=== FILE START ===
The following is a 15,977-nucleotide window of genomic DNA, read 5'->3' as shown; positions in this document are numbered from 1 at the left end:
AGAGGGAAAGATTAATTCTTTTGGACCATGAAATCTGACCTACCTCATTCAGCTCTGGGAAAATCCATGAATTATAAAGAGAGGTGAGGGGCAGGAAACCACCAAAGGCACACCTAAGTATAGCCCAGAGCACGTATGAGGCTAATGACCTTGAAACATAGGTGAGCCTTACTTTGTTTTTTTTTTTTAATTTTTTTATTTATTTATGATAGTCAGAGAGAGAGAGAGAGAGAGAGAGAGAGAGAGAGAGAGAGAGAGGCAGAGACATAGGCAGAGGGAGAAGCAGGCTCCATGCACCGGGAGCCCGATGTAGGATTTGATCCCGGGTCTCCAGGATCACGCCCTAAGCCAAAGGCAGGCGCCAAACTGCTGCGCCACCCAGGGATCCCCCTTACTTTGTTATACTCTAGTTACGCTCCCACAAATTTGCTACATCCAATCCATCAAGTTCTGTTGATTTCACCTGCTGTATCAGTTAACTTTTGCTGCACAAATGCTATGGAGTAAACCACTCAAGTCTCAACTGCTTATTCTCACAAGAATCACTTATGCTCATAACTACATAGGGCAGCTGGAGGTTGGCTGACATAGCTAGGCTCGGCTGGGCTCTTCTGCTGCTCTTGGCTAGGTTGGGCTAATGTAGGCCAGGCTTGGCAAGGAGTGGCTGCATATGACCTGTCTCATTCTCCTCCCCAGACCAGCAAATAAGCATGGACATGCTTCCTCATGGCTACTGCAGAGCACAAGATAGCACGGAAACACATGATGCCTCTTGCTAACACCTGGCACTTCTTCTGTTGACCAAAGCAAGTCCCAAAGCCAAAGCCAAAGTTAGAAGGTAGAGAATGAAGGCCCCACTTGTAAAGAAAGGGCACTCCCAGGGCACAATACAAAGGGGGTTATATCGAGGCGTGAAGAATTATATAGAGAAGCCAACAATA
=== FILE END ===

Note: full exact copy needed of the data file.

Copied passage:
The following is a 15,977-nucleotide window of genomic DNA, read 5'->3' as shown; positions in this document are numbered from 1 at the left end:
AGAGGGAAAGATTAATTCTTTTGGACCATGAAATCTGACCTACCTCATTCAGCTCTGGGAAAATCCATGAATTATAAAGAGAGGTGAGGGGCAGGAAACCACCAAAGGCACACCTAAGTATAGCCCAGAGCACGTATGAGGCTAATGACCTTGAAACATAGGTGAGCCTTACTTTGTTTTTTTTTTTTAATTTTTTTATTTATTTATGATAGTCAGAGAGAGAGAGAGAGAGAGAGAGAGAGAGAGAGAGAGAGAGAGGCAGAGACATAGGCAGAGGGAGAAGCAGGCTCCATGCACCGGGAGCCCGATGTAGGATTTGATCCCGGGTCTCCAGGATCACGCCCTAAGCCAAAGGCAGGCGCCAAACTGCTGCGCCACCCAGGGATCCCCCTTACTTTGTTATACTCTAGTTACGCTCCCACAAATTTGCTACATCCAATCCATCAAGTTCTGTTGATTTCACCTGCTGTATCAGTTAACTTTTGCTGCACAAATGCTATGGAGTAAACCACTCAAGTCTCAACTGCTTATTCTCACAAGAATCACTTATGCTCATAACTACATAGGGCAGCTGGAGGTTGGCTGACATAGCTAGGCTCGGCTGGGCTCTTCTGCTGCTCTTGGCTAGGTTGGGCTAATGTAGGCCAGGCTTGGCAAGGAGTGGCTGCATATGACCTGTCTCATTCTCCTCCCCAGACCAGCAAATAAGCATGGACATGCTTCCTCATGGCTACTGCAGAGCACAAGATAGCACGGAAACACATGATGCCTCTTGCTAACACCTGGCACTTCTTCTGTTGACCAAAGCAAGTCCCAAAGCCAAAGCCAAAGTTAGAAGGTAGAGAATGAAGGCCCCACTTGTAAAGAAAGGGCACTCCCAGGGCACAATACAAAGGGGGTTATATCGAGGCGTGAAGAATTATATAGAGAAGCCAACAATA